Bluebells and pleasing sights

Members of the Highwoods Preservation Society enjoy a Spring walk
Members of the Highwoods Preservation Society enjoy a Spring walk
Share this article

There were Bluebells aplenty to be enjoyed when Highwoods Preservation Society staged its annual Spring Flower Walk on Saturday.

But under the leadership of the society’s sharp-eyed woodland warden Alan Dengate there was much else to please the eye as well.

The Wood Anemones which carpeted the Highwoods a couple of weeks ago have given way to an array of seasonal colour - Wood Sorrel, Violets, Yellow Archangel, Dog Mercury and Wild Garlic.

There are even a couple of apple trees in blossom in the woods at the moment.

A mixed party of HPS members and visitors enjoyed a morning which included sightings of Jays, Blue Tits, Wood Pigeons, Robins and a Black Cap. Sadly, the Tree Creepers and Nuthatches which are so often seen in the woods were not in evidence for the visitors.

There was also a modest little bloom on the Butchers Broom which is a feature of the Highwoods. Slow-growing Butchers Broom is a significant factor in determining whether an area qualifies as ancient woodland – defined by Natural England as having been established more than 400 years.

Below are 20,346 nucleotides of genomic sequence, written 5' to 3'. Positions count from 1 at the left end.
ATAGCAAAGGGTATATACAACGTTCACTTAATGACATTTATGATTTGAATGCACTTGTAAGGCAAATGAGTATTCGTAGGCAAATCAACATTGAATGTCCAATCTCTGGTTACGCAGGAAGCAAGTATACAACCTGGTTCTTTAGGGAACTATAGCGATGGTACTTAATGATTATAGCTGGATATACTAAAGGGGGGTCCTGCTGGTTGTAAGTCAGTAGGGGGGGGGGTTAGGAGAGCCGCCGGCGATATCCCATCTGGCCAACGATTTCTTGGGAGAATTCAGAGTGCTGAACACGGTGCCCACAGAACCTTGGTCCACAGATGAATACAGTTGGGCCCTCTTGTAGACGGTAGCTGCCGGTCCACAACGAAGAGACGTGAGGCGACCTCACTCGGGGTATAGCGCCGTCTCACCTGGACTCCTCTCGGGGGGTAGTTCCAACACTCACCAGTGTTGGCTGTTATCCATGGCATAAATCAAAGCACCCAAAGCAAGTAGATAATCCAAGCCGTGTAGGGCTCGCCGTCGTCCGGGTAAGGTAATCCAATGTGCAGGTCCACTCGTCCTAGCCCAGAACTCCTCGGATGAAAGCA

The leisurely stroll round some of the 87-acres also included an account of the charity’s work in maintaining the Highwoods on behalf of Rother District Council as a wildlife habitat with free public access.

The walk began along the Janet Baker Trail, an access-for-all footpath created with the aid of a generous legacy.

Alan Dengate showed how the society’s work is maintaining areas of both wet heath and dry heath. He showed how invasive non-native rhododendrons have been cleared and equally invasive Silver Birch saplings removed.

He also showed how Nature can undo the volunteers’ work. A heavy rainstorm in January brought so much water down the stream which runs through the ghyll that a dam that work party members had built burst. The pond emptied and was then filled with silt.